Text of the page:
Arthritis can affect any of the joints of the wrist and fingers, particularly the base of the thumb and the terminal joint of the finger (distal interphalangeal). Osteoarthritis or ‘wear and tear athritis’ often affects these joints. Osteoarthritis is loss of the smooth cartilage surface covering the ends of the bones in the joints. The cartilage surface becomes rough, and this causes pain with movement, there are often clicks or a grating sound (crepitus) Osteoarthritis usually appears after the age of fifty and there is frequently a family history. The affected joint will become painful and swollen with stiffness and reduced function. Small bony lumps may appear on the back of the joint (osteophytes). Often in osteoarthritis the joints have very little pain and even if they become lumpy and bent, hands function usually remains good.
One of the features of osteoarthritis is that episodes of pain, redness and swelling occur and then settle on their own over a few weeks. This helped by avoiding painful activities, simple painkillers, soothing gels or anti- inflammatory medication (people with peptic indigestion may not tolerate these medicines). Splints may help but can be cumbersome.
Steroid injections can be given directly into the joint either in the clinic or under x-ray control. The benefits last several months but this benefit unfortunately will wear off. The risks of injection are small, but it very occasionally there may be some thinning or colour change in the skin at the site of injection.
Surgery can be used to stiffen the joint (joint fusion) and whilst it will greatly improve the pain this needs to be balanced against the loss of movement. This can be particularly useful for the distal interphalangeal joint (the end joint of the finger). Arthritis affecting the basal joint of the thumb can be treated by removing the bone the thumb rests on – the trapezium (called a trapeziectomy) and sometimes a ligament reconstruction may be undertaken. If the arthritis is limited part of the trapezium can be removed and a disc placed at the base of the thumb (a pyrocarbon disc) and sometimes a joint replacement can give a better result whilst preserving greater grip strength. Removal of the whole trapezium is the most commonly performed operation, this does weaken the wrist but by removing the pain it significantly improves hand function.
At the cause of arthritis rheumatoid arthritis is a common cause of joint problems in the hand however medical treatment has improved over the last two decades to the point where surgery is happily required less to treat this condition. Other causes of arthritis in the hand include psoriasis or post injury degenerative changes in a single joint.
Ganglions are the commonest type of lump in the hand. They contain a thick clear jelly which comes from the joint capsule or the synovium in the flexor tunnel in the hand. They occur commonly over the back of the wrist, on the front of the wrist at the base of the thumb, at the base of a finger in the palm, and on the back of the end joint of a finger. They are caused by degenerative changes in the joint capsule or an out-pouching of the tendon lining (synovial sheath) in the finger. Ganglions are sometimes, but not always, painful, they often vary in size.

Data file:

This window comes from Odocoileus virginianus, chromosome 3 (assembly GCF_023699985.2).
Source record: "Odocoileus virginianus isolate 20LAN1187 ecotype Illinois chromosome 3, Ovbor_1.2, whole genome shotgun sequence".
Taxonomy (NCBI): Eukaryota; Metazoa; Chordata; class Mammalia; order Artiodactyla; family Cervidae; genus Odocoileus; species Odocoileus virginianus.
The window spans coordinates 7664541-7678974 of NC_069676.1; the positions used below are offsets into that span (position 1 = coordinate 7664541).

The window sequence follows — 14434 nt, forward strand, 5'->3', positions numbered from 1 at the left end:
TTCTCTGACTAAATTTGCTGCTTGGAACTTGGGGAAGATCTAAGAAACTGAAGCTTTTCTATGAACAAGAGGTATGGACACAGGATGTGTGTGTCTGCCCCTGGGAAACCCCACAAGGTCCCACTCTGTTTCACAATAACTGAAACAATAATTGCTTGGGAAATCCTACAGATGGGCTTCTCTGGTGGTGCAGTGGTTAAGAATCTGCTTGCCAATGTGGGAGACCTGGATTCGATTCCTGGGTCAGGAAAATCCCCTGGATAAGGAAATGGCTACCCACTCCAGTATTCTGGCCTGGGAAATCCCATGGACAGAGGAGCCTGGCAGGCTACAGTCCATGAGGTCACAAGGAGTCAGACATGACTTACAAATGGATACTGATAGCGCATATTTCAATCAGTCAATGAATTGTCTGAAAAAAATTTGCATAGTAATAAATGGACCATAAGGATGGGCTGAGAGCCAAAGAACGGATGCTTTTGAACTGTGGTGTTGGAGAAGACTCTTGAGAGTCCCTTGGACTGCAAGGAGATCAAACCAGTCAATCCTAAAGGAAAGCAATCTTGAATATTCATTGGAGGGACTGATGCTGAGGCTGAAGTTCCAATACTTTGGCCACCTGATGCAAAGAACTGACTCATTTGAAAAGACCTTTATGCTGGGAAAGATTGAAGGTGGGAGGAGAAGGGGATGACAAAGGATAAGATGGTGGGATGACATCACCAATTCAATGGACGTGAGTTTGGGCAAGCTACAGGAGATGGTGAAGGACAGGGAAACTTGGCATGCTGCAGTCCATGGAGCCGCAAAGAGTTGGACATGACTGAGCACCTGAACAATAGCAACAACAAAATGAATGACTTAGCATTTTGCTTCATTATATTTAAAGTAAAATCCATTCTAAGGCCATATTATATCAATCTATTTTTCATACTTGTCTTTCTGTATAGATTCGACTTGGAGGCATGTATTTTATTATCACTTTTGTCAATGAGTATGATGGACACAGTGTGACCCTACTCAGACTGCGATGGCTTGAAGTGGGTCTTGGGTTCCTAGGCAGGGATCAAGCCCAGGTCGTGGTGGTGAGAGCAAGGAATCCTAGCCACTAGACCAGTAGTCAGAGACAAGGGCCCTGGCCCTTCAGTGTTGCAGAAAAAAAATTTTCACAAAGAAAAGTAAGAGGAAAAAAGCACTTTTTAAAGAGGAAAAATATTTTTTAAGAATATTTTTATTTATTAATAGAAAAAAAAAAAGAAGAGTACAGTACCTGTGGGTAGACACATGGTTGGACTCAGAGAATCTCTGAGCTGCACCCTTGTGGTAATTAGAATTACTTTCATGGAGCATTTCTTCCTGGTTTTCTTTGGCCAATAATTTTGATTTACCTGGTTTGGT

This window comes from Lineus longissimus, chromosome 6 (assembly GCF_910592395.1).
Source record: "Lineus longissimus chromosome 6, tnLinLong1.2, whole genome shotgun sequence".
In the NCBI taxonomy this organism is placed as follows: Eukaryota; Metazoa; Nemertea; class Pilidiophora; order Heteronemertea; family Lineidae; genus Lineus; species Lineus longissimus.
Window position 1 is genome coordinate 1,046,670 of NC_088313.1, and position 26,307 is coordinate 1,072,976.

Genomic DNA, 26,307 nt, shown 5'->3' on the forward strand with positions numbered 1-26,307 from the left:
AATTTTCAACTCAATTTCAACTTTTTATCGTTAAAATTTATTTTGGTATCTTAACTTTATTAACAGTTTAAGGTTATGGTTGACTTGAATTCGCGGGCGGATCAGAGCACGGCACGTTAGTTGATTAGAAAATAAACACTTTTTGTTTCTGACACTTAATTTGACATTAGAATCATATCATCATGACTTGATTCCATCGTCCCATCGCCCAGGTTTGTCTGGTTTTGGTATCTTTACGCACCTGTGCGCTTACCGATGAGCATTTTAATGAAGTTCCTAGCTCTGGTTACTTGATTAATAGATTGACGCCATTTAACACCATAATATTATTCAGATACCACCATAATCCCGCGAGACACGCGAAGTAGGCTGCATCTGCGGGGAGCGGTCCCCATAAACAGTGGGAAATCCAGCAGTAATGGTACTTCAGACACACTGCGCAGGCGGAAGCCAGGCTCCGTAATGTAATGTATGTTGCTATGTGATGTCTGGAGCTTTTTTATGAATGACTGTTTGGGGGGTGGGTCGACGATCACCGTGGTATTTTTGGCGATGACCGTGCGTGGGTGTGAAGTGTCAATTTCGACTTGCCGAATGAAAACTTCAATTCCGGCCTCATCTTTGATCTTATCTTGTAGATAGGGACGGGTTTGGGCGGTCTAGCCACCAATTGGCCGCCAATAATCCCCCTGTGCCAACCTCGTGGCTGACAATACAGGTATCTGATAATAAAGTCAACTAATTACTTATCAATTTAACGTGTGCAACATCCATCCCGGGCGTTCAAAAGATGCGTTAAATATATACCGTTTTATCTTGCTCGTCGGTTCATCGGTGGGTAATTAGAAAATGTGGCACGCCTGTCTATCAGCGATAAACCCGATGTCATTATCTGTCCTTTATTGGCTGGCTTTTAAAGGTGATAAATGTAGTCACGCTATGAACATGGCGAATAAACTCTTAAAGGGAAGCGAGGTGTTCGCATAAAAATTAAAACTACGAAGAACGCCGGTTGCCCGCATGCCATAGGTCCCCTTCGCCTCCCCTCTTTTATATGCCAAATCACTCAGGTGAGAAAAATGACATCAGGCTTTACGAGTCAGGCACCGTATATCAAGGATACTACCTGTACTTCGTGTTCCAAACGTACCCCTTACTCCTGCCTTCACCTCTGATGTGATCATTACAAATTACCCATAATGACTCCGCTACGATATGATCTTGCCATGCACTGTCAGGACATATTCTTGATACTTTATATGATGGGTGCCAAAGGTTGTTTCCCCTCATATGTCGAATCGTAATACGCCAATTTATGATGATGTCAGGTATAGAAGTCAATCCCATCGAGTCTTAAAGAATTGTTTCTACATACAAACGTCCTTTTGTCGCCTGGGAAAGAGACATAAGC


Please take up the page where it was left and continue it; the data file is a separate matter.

Ganglions are harmless and can safely be left alone and sometimes disappear on their own. If they are troublesome the contents of the cyst can be removed with a needle under local anaesthetic, this works best for those cysts on the palmar aspect of the fingers. The cyst can be removed surgically and depending on the location can be done under local or general anaesthetic.
This is an injury to the ulnar collateral ligament of the metacarpophalangeal joint of the thumb. This ligament is one of the two strong supporting ligaments on each side of the base of the thumb. The ulnar collateral ligament supports the middle joint of the thumb when it is used for tight pinching. It is caused by a fall onto an outstretched thumb and is seen in skiers who fall whilst holding a ski pole. A more gradual stretching of the ligament can occur and this was given the name gamekeeper’s thumb. This was said to occur due to the repeated force of the thumb from the setting of traps but is now rare because of the scarcity of gamekeepers and more humane methods of pest control.
The thumb is swollen and movement at the middle joint is painful. If the tear in the ligament is partial good results are obtained by splinting. Those where the tear is complete do better with surgical treatment. The difference between the two can usually be determined at examination, but can be painful and often a local anaesthetic is used in the examination. An x-ray is undertaken as there may be a small piece of bone pulled of with the ligament.
With a partially torn ligament a splint or plaster cast is worn for six weeks followed by physiotherapy. If an operation is needed to repair the ligament this is undertaken under general anaesthetic or under a regional anaesthetic block. The ligament is reattached with a small metal device to fix it to the bone (a bone anchor) and movement of the thumb are begun from a few days after the operation in a protective splint. The results following treatment of this injury are generally good but on occasions further surgery to reconstruct the ligament or to undertake a fusion of the joint may be required. This is more likely where there has been a delay in treating the injury.